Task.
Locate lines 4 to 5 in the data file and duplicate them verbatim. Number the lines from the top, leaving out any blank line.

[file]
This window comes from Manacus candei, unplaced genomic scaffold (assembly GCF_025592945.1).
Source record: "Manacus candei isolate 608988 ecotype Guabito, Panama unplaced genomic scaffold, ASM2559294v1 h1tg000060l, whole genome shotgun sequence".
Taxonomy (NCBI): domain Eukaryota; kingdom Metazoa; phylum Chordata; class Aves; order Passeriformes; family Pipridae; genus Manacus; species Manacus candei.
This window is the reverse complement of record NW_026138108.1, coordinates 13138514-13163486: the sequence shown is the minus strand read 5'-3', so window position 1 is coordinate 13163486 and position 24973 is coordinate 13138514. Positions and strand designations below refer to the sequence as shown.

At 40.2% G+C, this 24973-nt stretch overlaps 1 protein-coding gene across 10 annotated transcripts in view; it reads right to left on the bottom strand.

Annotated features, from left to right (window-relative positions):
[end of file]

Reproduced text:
This window is the reverse complement of record NW_026138108.1, coordinates 13138514-13163486: the sequence shown is the minus strand read 5'-3', so window position 1 is coordinate 13163486 and position 24973 is coordinate 13138514. Positions and strand designations below refer to the sequence as shown.

At 40.2% G+C, this 24973-nt stretch overlaps 1 protein-coding gene across 10 annotated transcripts in view; it reads right to left on the bottom strand.